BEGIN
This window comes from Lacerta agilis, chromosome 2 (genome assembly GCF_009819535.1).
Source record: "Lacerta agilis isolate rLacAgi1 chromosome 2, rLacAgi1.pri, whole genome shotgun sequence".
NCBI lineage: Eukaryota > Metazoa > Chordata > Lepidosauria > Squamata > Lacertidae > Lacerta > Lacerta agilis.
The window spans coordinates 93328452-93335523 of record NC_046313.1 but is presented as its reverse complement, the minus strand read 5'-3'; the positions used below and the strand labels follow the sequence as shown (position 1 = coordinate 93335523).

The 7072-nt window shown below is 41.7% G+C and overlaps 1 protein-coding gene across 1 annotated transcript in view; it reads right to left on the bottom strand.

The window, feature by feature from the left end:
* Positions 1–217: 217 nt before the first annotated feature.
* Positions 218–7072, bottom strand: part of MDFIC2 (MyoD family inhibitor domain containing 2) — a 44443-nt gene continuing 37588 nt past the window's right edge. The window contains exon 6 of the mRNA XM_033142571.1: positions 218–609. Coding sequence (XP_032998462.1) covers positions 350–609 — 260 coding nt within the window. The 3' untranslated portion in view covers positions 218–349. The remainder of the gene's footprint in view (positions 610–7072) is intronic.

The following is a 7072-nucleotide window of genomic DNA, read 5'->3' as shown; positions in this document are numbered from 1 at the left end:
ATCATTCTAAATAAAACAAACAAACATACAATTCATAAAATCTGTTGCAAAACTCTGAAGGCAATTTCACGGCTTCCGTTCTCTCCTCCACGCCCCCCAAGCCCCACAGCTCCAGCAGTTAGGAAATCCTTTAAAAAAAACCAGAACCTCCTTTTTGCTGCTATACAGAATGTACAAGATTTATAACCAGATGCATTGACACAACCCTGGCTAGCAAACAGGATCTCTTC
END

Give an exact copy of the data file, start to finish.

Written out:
This window comes from Lacerta agilis, chromosome 2 (genome assembly GCF_009819535.1).
Source record: "Lacerta agilis isolate rLacAgi1 chromosome 2, rLacAgi1.pri, whole genome shotgun sequence".
NCBI lineage: Eukaryota > Metazoa > Chordata > Lepidosauria > Squamata > Lacertidae > Lacerta > Lacerta agilis.
The window spans coordinates 93328452-93335523 of record NC_046313.1 but is presented as its reverse complement, the minus strand read 5'-3'; the positions used below and the strand labels follow the sequence as shown (position 1 = coordinate 93335523).

The 7072-nt window shown below is 41.7% G+C and overlaps 1 protein-coding gene across 1 annotated transcript in view; it reads right to left on the bottom strand.

The window, feature by feature from the left end:
* Positions 1–217: 217 nt before the first annotated feature.
* Positions 218–7072, bottom strand: part of MDFIC2 (MyoD family inhibitor domain containing 2) — a 44443-nt gene continuing 37588 nt past the window's right edge. The window contains exon 6 of the mRNA XM_033142571.1: positions 218–609. Coding sequence (XP_032998462.1) covers positions 350–609 — 260 coding nt within the window. The 3' untranslated portion in view covers positions 218–349. The remainder of the gene's footprint in view (positions 610–7072) is intronic.

The following is a 7072-nucleotide window of genomic DNA, read 5'->3' as shown; positions in this document are numbered from 1 at the left end:
ATCATTCTAAATAAAACAAACAAACATACAATTCATAAAATCTGTTGCAAAACTCTGAAGGCAATTTCACGGCTTCCGTTCTCTCCTCCACGCCCCCCAAGCCCCACAGCTCCAGCAGTTAGGAAATCCTTTAAAAAAAACCAGAACCTCCTTTTTGCTGCTATACAGAATGTACAAGATTTATAACCAGATGCATTGACACAACCCTGGCTAGCAAACAGGATCTCTTC